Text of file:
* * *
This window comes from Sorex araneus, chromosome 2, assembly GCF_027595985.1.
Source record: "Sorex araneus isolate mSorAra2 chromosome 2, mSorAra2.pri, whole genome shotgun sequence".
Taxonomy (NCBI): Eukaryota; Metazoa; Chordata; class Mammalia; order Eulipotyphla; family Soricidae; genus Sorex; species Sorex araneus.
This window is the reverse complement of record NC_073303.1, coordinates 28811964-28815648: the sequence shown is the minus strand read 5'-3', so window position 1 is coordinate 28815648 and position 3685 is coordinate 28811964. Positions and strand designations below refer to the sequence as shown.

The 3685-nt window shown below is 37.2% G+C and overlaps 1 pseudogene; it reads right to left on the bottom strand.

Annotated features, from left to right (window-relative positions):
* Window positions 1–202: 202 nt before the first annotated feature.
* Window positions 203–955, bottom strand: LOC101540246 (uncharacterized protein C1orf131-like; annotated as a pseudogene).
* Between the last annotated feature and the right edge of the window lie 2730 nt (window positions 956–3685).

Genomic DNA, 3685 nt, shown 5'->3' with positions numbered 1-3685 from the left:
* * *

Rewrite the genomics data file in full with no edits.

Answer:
This window comes from Sorex araneus, chromosome 2, assembly GCF_027595985.1.
Source record: "Sorex araneus isolate mSorAra2 chromosome 2, mSorAra2.pri, whole genome shotgun sequence".
Taxonomy (NCBI): Eukaryota; Metazoa; Chordata; class Mammalia; order Eulipotyphla; family Soricidae; genus Sorex; species Sorex araneus.
This window is the reverse complement of record NC_073303.1, coordinates 28811964-28815648: the sequence shown is the minus strand read 5'-3', so window position 1 is coordinate 28815648 and position 3685 is coordinate 28811964. Positions and strand designations below refer to the sequence as shown.

The 3685-nt window shown below is 37.2% G+C and overlaps 1 pseudogene; it reads right to left on the bottom strand.

Annotated features, from left to right (window-relative positions):
* Window positions 1–202: 202 nt before the first annotated feature.
* Window positions 203–955, bottom strand: LOC101540246 (uncharacterized protein C1orf131-like; annotated as a pseudogene).
* Between the last annotated feature and the right edge of the window lie 2730 nt (window positions 956–3685).

Genomic DNA, 3685 nt, shown 5'->3' with positions numbered 1-3685 from the left: